There was a time when Taj Burrow was the living embodiment of the high-flying pro surfer. He was known for taking surf trips between surf trips, all while maintaining a healthy social program, and for many, many years he barely touched down at home in Yallingup — maybe a few weeks in summer before he was off again.

But times have changed. Taj’s retired from the Tour, and fatherhood has grounded him, but it was the pandemic lockdown of Western Australia that really cooled his jets. He’s been home now for over a year. It’s the longest he’s been in one spot since he was 10. He’s been enjoying surfing more than ever, as well as working with Globe on their new “Low Velocity” sustainable clothing line. Surfline caught up with Taj, who was picking up his daughter from school after his second surf of the day.

Surfline: How was 2020 for you? I’d imagine it was the longest you’ve been in one spot in your whole life. 

Taj Burrow: When you retire from the Tour, you worry, like, “Am I gonna get itchy feet? Am I gonna be able to cope with being in one place for a long period of time?” That was always a concern. When I first retired, I got to travel for freesurf trips. Then we had a family, so everything was perfect there. But now I haven’t left Yallingup since February 2020, so it’s obviously been very different for me. But to be honest, I’ve loved it. Especially now, having a family. It’s nice to be settled and established, being in that routine and doing all the kid stuff. We’re fortunate to be in a pretty good spot here, and I’m happy to just be cruising.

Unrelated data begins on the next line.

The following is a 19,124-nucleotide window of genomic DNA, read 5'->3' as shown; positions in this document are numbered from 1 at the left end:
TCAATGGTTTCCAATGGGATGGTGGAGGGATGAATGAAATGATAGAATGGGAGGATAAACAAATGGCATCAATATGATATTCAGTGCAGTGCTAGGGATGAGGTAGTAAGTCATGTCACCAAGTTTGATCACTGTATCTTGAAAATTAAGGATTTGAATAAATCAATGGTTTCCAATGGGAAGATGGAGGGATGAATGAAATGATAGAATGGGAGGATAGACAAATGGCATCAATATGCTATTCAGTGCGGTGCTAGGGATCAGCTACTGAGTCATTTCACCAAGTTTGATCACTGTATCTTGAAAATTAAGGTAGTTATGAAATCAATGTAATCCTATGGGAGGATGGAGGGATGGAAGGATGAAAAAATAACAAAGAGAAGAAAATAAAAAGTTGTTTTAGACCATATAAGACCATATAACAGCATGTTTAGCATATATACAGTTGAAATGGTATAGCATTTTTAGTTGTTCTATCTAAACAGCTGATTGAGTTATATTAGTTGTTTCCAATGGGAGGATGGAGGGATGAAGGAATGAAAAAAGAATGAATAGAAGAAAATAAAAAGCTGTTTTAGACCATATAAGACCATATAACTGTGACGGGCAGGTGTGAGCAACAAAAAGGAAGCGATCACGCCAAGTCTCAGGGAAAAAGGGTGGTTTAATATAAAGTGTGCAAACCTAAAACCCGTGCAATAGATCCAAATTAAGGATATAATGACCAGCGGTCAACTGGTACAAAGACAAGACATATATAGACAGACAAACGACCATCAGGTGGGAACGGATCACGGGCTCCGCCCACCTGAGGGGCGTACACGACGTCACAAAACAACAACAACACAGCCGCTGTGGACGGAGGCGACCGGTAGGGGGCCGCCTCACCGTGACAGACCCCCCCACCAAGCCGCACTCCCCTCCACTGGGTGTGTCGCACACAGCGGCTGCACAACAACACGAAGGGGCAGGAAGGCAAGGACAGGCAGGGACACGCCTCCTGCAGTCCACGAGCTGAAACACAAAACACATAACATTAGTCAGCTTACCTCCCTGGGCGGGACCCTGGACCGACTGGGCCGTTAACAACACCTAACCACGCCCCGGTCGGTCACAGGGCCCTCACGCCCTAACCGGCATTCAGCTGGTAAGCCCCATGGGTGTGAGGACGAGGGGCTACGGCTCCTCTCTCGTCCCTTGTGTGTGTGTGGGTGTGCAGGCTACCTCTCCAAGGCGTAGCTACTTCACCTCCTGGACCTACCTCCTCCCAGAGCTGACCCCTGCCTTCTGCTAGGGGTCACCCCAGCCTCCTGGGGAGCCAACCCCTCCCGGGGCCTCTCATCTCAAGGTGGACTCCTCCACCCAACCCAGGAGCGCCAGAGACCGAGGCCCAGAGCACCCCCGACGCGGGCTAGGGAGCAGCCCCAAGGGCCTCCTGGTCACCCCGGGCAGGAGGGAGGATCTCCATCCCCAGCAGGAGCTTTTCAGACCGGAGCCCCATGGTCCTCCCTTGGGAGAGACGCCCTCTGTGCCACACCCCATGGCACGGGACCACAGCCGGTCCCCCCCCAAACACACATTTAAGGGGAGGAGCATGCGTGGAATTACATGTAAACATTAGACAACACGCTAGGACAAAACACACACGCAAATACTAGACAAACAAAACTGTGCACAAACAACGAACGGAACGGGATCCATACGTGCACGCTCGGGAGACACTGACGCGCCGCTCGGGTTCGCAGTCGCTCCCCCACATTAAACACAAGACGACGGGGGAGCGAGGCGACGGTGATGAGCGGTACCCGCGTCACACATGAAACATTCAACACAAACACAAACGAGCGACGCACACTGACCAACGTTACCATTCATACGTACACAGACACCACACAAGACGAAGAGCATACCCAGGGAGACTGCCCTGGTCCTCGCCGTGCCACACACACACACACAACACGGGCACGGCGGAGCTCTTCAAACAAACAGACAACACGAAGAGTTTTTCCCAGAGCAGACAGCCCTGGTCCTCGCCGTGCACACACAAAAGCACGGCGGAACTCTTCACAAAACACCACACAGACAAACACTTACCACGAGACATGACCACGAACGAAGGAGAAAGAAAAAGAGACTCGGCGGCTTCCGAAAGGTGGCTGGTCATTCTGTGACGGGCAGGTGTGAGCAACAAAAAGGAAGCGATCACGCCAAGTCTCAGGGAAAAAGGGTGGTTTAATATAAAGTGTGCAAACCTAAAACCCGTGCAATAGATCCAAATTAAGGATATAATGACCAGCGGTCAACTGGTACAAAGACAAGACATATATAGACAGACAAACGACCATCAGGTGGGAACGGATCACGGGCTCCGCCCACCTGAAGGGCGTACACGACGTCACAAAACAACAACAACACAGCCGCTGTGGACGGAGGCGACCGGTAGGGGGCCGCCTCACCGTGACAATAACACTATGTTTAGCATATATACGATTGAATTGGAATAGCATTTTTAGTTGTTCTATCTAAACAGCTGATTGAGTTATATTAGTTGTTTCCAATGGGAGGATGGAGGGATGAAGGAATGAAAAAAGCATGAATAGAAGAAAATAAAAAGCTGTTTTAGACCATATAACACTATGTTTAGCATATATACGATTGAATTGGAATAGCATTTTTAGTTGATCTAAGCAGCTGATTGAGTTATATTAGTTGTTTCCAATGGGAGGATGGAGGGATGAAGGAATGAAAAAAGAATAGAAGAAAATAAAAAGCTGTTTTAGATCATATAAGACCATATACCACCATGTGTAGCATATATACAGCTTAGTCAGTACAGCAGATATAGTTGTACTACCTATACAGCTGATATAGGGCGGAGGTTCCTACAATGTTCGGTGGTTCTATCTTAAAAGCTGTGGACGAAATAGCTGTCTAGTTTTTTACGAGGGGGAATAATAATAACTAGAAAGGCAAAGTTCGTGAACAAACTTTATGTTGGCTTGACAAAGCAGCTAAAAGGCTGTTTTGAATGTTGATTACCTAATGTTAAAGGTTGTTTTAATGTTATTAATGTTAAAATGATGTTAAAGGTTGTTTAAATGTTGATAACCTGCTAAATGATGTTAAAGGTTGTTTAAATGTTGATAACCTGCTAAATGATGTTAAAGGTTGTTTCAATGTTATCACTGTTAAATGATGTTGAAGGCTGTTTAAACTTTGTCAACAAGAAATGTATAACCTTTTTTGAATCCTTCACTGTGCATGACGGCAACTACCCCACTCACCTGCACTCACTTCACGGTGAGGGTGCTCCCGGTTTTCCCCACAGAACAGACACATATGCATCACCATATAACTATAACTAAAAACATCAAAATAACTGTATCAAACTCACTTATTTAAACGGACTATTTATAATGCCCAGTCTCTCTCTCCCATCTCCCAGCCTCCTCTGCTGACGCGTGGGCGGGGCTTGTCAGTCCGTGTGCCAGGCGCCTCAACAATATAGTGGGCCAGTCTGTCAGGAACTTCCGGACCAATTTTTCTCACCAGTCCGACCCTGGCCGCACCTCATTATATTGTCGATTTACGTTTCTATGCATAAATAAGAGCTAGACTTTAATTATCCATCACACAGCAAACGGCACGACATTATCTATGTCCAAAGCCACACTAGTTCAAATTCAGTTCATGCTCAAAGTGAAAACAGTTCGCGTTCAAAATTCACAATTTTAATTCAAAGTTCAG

Taj Burrow. Photo: Nick Green

Did you feel a long way from the rest of the world when the West Australian borders were closed? 

Definitely. The most isolated city in the world felt even more isolated. It’s crazy. I do miss all my close friends. I hope that we can do a trip pretty soon, just to catch up with the crew.

Taj Burrow. Photo: Nick Green

What’s your surfing program like these days? 

I try and surf every day, even if it’s just a half-hour here or there. If the winds are good and the waves are pumping, I’ll obviously surf for longer. But I’ve got to get in the ocean regardless, every day. I normally run down for a swim first thing — just to have a little dunk and freshen up to start the day — then I’ll try and surf after that. But I’ve been loving my surfing and riding all sorts of weird boards. I’ve been riding a few twins, and I’ve never been a twin guy in my life, soft-tops, finless… just mucking around on all sorts of weird shit and absolutely loving it. When you’re on Tour you’ve got the expectation to completely rip every session, every day, but that’s almost impossible, so you find yourself getting pissed off. Now, I just don’t give a shit, so I have much more relaxed and enjoyable surfs. I’m happy to sit out the back and wait for a couple of sets, kind of turning into my old boy, just waiting for the ones I want. I’m not frantically trying to rip everything that comes at me.

Taj Burrow. Photo: Nick Green

Outside of Hawaii, the southwest of WA might be the high-performance surfing capital of the world right now. In 2020, four of the best edits in the world came from guys who live down the road from you: Kael Walsh, Jay Davies, Jack Robinson, Jacob Willcox. Is there still a part of you that wants to keep up with their level?